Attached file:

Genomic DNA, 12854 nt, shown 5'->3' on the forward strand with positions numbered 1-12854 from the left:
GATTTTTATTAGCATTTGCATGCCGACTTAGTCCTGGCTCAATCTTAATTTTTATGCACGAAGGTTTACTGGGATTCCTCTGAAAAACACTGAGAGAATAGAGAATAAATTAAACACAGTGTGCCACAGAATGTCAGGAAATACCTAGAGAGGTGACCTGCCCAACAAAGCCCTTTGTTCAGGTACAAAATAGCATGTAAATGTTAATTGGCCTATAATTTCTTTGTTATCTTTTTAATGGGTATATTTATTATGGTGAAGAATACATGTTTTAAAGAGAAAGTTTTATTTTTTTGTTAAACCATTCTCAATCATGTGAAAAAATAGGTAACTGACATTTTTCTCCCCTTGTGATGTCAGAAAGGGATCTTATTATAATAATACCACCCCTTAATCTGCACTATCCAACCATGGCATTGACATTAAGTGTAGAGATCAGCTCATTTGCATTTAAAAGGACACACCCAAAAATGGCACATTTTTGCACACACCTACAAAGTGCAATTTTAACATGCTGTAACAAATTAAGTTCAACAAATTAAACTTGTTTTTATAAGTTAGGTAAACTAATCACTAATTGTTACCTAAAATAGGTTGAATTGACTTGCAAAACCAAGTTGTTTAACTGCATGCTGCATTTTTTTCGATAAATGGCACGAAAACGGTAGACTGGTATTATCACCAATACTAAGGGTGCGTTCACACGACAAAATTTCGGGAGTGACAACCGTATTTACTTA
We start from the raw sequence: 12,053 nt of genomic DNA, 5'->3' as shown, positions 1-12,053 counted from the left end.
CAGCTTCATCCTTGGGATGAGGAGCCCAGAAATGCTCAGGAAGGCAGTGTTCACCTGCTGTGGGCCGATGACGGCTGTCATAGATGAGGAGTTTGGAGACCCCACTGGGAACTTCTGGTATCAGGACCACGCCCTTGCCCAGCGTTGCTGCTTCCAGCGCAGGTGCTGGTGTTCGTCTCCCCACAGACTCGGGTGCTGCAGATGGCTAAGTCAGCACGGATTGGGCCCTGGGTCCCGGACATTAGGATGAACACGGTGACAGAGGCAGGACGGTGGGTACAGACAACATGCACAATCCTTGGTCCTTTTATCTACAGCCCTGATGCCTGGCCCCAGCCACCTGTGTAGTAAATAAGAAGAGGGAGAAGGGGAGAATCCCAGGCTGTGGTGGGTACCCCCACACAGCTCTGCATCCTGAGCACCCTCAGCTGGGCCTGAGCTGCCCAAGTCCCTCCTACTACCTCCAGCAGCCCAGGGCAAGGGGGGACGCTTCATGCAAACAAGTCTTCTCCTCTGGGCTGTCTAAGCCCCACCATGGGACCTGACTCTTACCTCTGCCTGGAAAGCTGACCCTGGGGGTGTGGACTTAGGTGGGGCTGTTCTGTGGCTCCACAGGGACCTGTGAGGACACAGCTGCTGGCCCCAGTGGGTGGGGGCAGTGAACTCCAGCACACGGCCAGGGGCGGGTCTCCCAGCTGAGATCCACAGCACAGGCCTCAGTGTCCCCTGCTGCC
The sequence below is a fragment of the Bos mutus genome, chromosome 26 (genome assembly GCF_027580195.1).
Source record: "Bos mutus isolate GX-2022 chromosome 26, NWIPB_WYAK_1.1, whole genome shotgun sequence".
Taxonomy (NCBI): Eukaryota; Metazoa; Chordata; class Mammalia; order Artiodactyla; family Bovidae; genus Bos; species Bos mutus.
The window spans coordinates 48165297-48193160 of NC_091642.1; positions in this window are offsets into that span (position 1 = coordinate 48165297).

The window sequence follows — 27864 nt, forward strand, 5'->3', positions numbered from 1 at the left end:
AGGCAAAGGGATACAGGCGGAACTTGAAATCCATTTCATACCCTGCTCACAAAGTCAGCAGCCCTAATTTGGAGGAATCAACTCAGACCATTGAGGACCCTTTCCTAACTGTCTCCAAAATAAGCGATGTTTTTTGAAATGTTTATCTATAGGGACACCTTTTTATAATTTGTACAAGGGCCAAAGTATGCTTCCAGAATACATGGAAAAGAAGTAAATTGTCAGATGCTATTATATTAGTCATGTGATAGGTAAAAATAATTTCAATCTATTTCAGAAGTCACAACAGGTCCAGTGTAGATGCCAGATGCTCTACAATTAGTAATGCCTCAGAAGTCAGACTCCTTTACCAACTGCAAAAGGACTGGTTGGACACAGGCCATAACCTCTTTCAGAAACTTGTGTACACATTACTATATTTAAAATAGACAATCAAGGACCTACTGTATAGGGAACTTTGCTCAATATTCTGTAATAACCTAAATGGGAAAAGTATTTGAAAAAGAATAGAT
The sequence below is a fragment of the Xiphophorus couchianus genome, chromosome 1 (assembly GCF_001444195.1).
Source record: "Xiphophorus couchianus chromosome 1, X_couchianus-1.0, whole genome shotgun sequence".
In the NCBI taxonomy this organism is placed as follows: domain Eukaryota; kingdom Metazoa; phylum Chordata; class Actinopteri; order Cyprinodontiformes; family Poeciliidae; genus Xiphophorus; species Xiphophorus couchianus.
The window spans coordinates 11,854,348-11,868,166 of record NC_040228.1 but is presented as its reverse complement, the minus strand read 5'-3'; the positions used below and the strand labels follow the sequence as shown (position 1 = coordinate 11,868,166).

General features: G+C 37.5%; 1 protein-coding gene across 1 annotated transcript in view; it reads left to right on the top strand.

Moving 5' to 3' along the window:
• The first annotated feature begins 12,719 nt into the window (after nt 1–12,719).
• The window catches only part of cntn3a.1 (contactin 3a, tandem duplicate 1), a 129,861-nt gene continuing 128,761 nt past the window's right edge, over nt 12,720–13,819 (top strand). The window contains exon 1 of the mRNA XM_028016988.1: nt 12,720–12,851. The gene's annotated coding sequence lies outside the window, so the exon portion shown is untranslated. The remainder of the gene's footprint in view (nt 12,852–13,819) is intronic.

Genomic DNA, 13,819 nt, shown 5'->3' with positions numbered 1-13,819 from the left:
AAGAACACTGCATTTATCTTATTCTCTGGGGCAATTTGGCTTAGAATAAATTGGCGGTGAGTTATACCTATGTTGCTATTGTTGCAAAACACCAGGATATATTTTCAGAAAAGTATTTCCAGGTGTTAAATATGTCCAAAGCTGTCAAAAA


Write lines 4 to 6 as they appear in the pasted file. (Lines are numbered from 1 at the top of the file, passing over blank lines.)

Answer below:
CAGCTTCATCCTTGGGATGAGGAGCCCAGAAATGCTCAGGAAGGCAGTGTTCACCTGCTGTGGGCCGATGACGGCTGTCATAGATGAGGAGTTTGGAGACCCCACTGGGAACTTCTGGTATCAGGACCACGCCCTTGCCCAGCGTTGCTGCTTCCAGCGCAGGTGCTGGTGTTCGTCTCCCCACAGACTCGGGTGCTGCAGATGGCTAAGTCAGCACGGATTGGGCCCTGGGTCCCGGACATTAGGATGAACACGGTGACAGAGGCAGGACGGTGGGTACAGACAACATGCACAATCCTTGGTCCTTTTATCTACAGCCCTGATGCCTGGCCCCAGCCACCTGTGTAGTAAATAAGAAGAGGGAGAAGGGGAGAATCCCAGGCTGTGGTGGGTACCCCCACACAGCTCTGCATCCTGAGCACCCTCAGCTGGGCCTGAGCTGCCCAAGTCCCTCCTACTACCTCCAGCAGCCCAGGGCAAGGGGGGACGCTTCATGCAAACAAGTCTTCTCCTCTGGGCTGTCTAAGCCCCACCATGGGACCTGACTCTTACCTCTGCCTGGAAAGCTGACCCTGGGGGTGTGGACTTAGGTGGGGCTGTTCTGTGGCTCCACAGGGACCTGTGAGGACACAGCTGCTGGCCCCAGTGGGTGGGGGCAGTGAACTCCAGCACACGGCCAGGGGCGGGTCTCCCAGCTGAGATCCACAGCACAGGCCTCAGTGTCCCCTGCTGCC
The sequence below is a fragment of the Bos mutus genome, chromosome 26 (genome assembly GCF_027580195.1).
Source record: "Bos mutus isolate GX-2022 chromosome 26, NWIPB_WYAK_1.1, whole genome shotgun sequence".